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SAFETY FIRST!
(please read)

OVERVIEW
  terminology

EQUIPMENT
  a. required tools
  b. ski press
      - press frame
      - mold
      - bladder
  c. core profiler
  d. edge bender

SKI
CONSTRUCTION
 
a. materials
  b. graphics
  c. ski design
  d. template
  e. base
     edge bending
  f. wood core
     - lamination
     - sidewalls
     - profiling
     - tipspacers
     - inserts
 g. composites
 h. topsheet

LAYUP
 a. preparation
 b. layup

FINISHING

TESTING

VIDEOS
Free Video: Intro to Ski Building (30MB).  Get an overview of the process.



Creating A Template

Overview  Once all the design parameters have been specified, the next step is the draw up the ski and create a template.   Templates are used as guides for cutting base material, determining sidewall placement, etc.  The best method for producing an accurate drawing is to use a CAD program.  Free programs are readily available on the web and any program with good drawing and printing support will do.  Below is an outline of how to draw up a ski and make a template used for cutting out base material.  Templates for other purposes are made in the same manner.  For the following demonstration Turbocad, a popular free program, was used.
 



Step 1:  Set Up Page Size  First set up the page to fit the intended ski size.   Usually this can be done by manually inputting the sheet size (for this example we use 200mm X 2000mm).  

Also set up the document's units to metric and turn on the grid display.   

Step 2  Use the 3-point arc tool to draw in the turning radius, or side cut, for both sides of the ski.  Most programs allow for manual input of the arc points (tip, waist, and tail width) to provide for a more accurate drawing.  

Step 3  Now use the spline tool or any of the arc tools to draw in the tip and tail shapes.  This part can take the longest to perfect but once you get used to the tool functions it should be relatively easy.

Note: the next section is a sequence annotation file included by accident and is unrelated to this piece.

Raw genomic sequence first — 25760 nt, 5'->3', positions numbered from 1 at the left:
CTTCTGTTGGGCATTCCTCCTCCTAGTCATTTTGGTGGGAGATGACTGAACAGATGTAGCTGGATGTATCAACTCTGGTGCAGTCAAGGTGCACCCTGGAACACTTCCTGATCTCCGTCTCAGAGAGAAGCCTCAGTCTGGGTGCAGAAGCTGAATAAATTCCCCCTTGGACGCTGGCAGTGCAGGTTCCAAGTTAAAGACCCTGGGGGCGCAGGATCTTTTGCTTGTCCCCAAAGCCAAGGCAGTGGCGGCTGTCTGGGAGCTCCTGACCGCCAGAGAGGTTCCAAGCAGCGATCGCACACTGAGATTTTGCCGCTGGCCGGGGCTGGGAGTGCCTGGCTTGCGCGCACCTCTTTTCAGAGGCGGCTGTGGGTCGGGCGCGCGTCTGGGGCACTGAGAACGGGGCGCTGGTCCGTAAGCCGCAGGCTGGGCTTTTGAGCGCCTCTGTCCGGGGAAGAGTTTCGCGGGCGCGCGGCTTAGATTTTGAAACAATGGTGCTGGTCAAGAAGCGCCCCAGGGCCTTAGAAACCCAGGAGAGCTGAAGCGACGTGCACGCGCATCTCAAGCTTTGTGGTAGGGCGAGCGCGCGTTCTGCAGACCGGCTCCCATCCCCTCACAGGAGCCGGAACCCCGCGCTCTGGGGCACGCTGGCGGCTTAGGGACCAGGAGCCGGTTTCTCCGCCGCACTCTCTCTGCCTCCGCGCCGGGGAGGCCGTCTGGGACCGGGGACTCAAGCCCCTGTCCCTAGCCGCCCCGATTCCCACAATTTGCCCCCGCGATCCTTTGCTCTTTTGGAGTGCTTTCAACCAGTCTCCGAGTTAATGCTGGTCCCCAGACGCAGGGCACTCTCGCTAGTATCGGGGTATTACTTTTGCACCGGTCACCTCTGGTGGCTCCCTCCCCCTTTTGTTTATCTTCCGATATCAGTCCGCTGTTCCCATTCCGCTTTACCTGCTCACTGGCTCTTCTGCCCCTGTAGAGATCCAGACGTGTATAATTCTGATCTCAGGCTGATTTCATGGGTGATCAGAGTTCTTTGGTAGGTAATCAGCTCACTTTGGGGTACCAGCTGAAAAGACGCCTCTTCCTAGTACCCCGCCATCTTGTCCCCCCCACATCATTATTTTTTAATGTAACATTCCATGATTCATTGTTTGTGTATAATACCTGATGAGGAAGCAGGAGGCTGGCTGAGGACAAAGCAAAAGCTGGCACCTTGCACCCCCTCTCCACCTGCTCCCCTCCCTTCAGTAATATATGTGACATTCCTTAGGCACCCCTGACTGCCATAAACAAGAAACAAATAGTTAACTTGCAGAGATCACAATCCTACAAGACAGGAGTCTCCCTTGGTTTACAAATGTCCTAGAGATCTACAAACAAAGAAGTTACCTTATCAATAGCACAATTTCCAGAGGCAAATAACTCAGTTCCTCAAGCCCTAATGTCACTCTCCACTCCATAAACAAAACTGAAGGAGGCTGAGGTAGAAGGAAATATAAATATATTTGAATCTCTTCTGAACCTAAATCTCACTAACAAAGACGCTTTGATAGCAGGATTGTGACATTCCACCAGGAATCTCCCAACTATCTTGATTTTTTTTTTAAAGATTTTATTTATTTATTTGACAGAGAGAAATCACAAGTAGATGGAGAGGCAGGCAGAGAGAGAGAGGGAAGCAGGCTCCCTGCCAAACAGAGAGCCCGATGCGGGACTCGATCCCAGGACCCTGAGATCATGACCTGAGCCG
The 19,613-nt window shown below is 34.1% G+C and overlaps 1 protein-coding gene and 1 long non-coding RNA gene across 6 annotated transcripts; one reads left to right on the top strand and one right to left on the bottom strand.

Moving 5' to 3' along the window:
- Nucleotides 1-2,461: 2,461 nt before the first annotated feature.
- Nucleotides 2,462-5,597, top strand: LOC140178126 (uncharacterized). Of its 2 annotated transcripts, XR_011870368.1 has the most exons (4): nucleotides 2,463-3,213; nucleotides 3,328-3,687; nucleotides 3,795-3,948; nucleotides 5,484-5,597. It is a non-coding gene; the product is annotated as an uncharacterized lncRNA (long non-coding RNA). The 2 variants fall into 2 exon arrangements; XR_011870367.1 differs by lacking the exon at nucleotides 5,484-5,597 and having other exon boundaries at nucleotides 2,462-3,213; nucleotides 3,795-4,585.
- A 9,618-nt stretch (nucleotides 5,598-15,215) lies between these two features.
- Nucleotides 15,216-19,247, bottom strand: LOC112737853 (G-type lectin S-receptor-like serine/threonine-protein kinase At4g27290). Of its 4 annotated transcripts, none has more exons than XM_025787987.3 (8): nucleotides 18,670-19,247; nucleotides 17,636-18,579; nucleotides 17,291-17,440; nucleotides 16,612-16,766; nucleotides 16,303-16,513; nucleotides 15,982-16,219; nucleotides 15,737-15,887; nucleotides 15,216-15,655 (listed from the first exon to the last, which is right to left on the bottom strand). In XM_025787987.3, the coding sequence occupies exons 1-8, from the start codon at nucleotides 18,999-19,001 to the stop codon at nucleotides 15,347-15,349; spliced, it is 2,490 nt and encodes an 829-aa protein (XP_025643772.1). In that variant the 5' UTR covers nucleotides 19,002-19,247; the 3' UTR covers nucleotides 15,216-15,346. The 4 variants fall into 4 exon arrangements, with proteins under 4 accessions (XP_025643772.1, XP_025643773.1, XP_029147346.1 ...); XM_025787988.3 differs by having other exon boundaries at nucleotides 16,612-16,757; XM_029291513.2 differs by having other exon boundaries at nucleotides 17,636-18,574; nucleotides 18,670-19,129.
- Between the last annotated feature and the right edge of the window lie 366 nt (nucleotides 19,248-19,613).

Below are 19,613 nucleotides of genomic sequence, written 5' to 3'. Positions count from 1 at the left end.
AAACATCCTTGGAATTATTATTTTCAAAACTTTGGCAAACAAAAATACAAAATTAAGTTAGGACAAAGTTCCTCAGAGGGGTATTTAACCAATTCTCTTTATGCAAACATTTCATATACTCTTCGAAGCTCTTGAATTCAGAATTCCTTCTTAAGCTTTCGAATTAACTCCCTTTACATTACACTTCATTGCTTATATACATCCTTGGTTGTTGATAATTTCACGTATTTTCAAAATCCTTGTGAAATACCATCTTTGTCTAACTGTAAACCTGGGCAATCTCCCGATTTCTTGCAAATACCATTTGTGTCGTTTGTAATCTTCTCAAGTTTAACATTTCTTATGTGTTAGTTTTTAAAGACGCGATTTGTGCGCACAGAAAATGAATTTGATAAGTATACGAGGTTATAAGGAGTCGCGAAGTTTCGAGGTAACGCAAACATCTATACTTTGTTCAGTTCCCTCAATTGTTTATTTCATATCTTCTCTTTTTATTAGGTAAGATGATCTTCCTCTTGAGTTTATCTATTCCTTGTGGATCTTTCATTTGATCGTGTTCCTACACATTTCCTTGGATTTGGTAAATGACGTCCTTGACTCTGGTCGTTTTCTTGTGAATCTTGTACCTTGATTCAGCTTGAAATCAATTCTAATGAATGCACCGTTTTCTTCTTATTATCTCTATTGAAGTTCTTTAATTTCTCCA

Step 4  Most CAD software allow for full scale (1:1) printing.   It's easiest if you have access to a full size plotter but it's also possible to print the ski shape over multiple pages.  These pages are then taped together to form the full-sized paper template.  Make sure you save the file for future reference.   Typical file formats will include the *.DXF extension which represents a drawing file that is compatible with numerous programs including Adobe Illustrator. 

Step 5  Use some spray adhesive to glue the paper template onto wood or MDF (1/4"+  thick).    Carefully cut out the ski shape using a jigsaw.   It's best to get as close to the ski's outline as possible but it's better to leave excess material rather than cutting away too much.   Use a sander to get rid of the excess wood to leave a nice, smooth template.     

Step 6  The final step is to mark some parameters on the wooden template.   This step is optional however it can help out later on during ski construction.   Parameters worth marking are the location of the ski's waist, tip and tail contact points, and the longitudinal center line of the ski.          

Read how a template can be used in for the base preparation process.

 

Sample CAD files  The drawing files for some of the skis we've built are available below.   The *.DXF files should be compatible with most CAD programs and can also be viewed in Adobe Illustrator.   Right click each link and select "save target as" to save the file to your computer.

Red Oktober
Ahmo
White
The Shit
The Buttcrackers

 

 

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